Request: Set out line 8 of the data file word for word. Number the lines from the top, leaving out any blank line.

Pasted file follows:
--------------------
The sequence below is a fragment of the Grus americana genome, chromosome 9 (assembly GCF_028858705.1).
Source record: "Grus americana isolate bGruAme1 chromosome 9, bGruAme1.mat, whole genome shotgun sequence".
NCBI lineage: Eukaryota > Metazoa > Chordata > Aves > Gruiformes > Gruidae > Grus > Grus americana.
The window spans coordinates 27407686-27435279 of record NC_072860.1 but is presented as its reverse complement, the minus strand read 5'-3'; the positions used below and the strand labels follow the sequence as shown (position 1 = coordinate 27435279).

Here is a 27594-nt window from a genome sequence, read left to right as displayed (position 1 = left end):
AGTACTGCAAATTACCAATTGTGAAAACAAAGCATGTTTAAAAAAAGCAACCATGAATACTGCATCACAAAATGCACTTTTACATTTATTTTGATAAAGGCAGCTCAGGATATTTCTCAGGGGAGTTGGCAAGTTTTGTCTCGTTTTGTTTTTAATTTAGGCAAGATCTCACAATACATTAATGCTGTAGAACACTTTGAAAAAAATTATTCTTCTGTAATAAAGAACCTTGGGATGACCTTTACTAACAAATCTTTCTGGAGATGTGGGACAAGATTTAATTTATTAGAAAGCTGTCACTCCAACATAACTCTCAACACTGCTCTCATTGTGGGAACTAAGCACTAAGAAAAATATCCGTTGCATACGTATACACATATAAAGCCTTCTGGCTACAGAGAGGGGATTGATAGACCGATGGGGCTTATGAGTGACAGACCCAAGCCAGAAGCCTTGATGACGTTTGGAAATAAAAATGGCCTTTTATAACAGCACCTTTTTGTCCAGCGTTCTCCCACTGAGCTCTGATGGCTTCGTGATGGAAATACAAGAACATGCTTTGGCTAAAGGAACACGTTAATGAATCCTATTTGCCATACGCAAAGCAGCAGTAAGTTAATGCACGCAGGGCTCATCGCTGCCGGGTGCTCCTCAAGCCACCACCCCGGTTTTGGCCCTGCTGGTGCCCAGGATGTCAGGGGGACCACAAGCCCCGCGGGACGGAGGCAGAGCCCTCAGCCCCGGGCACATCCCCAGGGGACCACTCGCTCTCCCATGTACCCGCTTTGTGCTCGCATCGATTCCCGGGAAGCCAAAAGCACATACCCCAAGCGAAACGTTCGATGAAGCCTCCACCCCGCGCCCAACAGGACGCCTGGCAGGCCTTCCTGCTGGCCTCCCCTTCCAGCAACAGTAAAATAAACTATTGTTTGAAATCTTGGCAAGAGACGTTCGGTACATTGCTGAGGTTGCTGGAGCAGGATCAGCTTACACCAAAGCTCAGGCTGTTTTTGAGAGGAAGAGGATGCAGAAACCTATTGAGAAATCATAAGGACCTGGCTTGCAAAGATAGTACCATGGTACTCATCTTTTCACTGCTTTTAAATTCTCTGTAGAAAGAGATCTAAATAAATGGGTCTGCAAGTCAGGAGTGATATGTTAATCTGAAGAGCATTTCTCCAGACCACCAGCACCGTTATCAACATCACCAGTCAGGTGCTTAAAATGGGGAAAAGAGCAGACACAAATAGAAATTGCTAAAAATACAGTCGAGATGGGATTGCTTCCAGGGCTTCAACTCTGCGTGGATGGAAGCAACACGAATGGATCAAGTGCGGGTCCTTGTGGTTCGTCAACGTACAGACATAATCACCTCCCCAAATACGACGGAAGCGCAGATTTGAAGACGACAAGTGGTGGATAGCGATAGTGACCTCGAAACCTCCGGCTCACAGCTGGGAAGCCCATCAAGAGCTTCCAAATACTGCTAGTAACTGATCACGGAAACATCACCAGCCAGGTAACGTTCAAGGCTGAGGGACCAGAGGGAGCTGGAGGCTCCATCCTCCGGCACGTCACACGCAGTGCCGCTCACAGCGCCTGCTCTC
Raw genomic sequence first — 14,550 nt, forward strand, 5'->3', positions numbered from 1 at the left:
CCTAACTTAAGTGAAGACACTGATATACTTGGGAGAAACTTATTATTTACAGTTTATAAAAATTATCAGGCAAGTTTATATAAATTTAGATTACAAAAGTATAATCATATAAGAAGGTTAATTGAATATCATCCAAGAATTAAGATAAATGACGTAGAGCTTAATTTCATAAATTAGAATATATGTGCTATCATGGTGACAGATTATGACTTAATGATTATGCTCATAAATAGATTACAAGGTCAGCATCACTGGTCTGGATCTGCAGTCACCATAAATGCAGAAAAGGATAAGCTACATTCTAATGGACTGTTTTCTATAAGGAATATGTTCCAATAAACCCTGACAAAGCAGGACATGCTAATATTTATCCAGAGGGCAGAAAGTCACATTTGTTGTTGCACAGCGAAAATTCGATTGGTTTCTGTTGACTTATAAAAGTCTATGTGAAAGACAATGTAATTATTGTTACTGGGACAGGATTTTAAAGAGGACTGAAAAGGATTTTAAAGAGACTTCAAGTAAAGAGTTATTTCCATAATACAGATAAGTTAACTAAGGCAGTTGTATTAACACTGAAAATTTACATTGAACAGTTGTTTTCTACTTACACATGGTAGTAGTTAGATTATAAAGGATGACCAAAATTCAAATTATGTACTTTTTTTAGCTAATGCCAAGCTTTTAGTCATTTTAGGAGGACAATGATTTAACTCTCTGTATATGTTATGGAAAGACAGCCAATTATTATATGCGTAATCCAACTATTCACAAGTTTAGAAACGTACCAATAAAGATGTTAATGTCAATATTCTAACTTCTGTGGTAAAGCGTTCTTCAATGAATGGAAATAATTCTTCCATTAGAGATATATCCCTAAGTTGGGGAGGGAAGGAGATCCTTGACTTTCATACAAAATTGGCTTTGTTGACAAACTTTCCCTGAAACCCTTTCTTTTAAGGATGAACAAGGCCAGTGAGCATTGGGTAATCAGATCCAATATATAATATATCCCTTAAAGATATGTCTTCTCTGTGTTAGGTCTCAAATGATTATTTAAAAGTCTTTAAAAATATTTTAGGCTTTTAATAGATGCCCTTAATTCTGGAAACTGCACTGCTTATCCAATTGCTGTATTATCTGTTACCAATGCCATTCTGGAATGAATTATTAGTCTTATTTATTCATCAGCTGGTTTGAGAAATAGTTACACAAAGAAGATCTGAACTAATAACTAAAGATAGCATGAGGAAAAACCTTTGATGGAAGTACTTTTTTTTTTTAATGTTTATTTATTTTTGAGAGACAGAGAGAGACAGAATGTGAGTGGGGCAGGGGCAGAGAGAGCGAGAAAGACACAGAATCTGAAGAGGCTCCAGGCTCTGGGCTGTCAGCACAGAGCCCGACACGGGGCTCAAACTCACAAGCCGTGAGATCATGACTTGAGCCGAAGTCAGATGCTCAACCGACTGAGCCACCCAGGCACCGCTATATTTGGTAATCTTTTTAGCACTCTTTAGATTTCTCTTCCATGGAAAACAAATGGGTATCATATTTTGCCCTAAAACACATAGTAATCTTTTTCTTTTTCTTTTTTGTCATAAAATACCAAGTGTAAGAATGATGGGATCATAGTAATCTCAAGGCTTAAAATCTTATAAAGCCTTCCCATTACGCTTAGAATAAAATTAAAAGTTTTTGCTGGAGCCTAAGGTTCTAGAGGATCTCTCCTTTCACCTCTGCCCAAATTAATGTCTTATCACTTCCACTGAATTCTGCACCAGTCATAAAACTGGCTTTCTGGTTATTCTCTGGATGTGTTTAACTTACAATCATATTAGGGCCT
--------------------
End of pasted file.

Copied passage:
CCTAACTTAAGTGAAGACACTGATATACTTGGGAGAAACTTATTATTTACAGTTTATAAAAATTATCAGGCAAGTTTATATAAATTTAGATTACAAAAGTATAATCATATAAGAAGGTTAATTGAATATCATCCAAGAATTAAGATAAATGACGTAGAGCTTAATTTCATAAATTAGAATATATGTGCTATCATGGTGACAGATTATGACTTAATGATTATGCTCATAAATAGATTACAAGGTCAGCATCACTGGTCTGGATCTGCAGTCACCATAAATGCAGAAAAGGATAAGCTACATTCTAATGGACTGTTTTCTATAAGGAATATGTTCCAATAAACCCTGACAAAGCAGGACATGCTAATATTTATCCAGAGGGCAGAAAGTCACATTTGTTGTTGCACAGCGAAAATTCGATTGGTTTCTGTTGACTTATAAAAGTCTATGTGAAAGACAATGTAATTATTGTTACTGGGACAGGATTTTAAAGAGGACTGAAAAGGATTTTAAAGAGACTTCAAGTAAAGAGTTATTTCCATAATACAGATAAGTTAACTAAGGCAGTTGTATTAACACTGAAAATTTACATTGAACAGTTGTTTTCTACTTACACATGGTAGTAGTTAGATTATAAAGGATGACCAAAATTCAAATTATGTACTTTTTTTAGCTAATGCCAAGCTTTTAGTCATTTTAGGAGGACAATGATTTAACTCTCTGTATATGTTATGGAAAGACAGCCAATTATTATATGCGTAATCCAACTATTCACAAGTTTAGAAACGTACCAATAAAGATGTTAATGTCAATATTCTAACTTCTGTGGTAAAGCGTTCTTCAATGAATGGAAATAATTCTTCCATTAGAGATATATCCCTAAGTTGGGGAGGGAAGGAGATCCTTGACTTTCATACAAAATTGGCTTTGTTGACAAACTTTCCCTGAAACCCTTTCTTTTAAGGATGAACAAGGCCAGTGAGCATTGGGTAATCAGATCCAATATATAATATATCCCTTAAAGATATGTCTTCTCTGTGTTAGGTCTCAAATGATTATTTAAAAGTCTTTAAAAATATTTTAGGCTTTTAATAGATGCCCTTAATTCTGGAAACTGCACTGCTTATCCAATTGCTGTATTATCTGTTACCAATGCCATTCTGGAATGAATTATTAGTCTTATTTATTCATCAGCTGGTTTGAGAAATAGTTACACAAAGAAGATCTGAACTAATAACTAAAGATAGCATGAGGAAAAACCTTTGATGGAAGTACTTTTTTTTTTTAATGTTTATTTATTTTTGAGAGACAGAGAGAGACAGAATGTGAGTGGGGCAGGGGCAGAGAGAGCGAGAAAGACACAGAATCTGAAGAGGCTCCAGGCTCTGGGCTGTCAGCACAGAGCCCGACACGGGGCTCAAACTCACAAGCCGTGAGATCATGACTTGAGCCGAAGTCAGATGCTCAACCGACTGAGCCACCCAGGCACCGCTATATTTGGTAATCTTTTTAGCACTCTTTAGATTTCTCTTCCATGGAAAACAAATGGGTATCATATTTTGCCCTAAAACACATAGTAATCTTTTTCTTTTTCTTTTTTGTCATAAAATACCAAGTGTAAGAATGATGGGATCATAGTAATCTCAAGGCTTAAAATCTTATAAAGCCTTCCCATTACGCTTAGAATAAAATTAAAAGTTTTTGCTGGAGCCTAAGGTTCTAGAGGATCTCTCCTTTCACCTCTGCCCAAATTAATGTCTTATCACTTCCACTGAATTCTGCACCAGTCATAAAACTGGCTTTCTGGTTATTCTCTGGATGTGTTTAACTTACAATCATATTAGGGCCT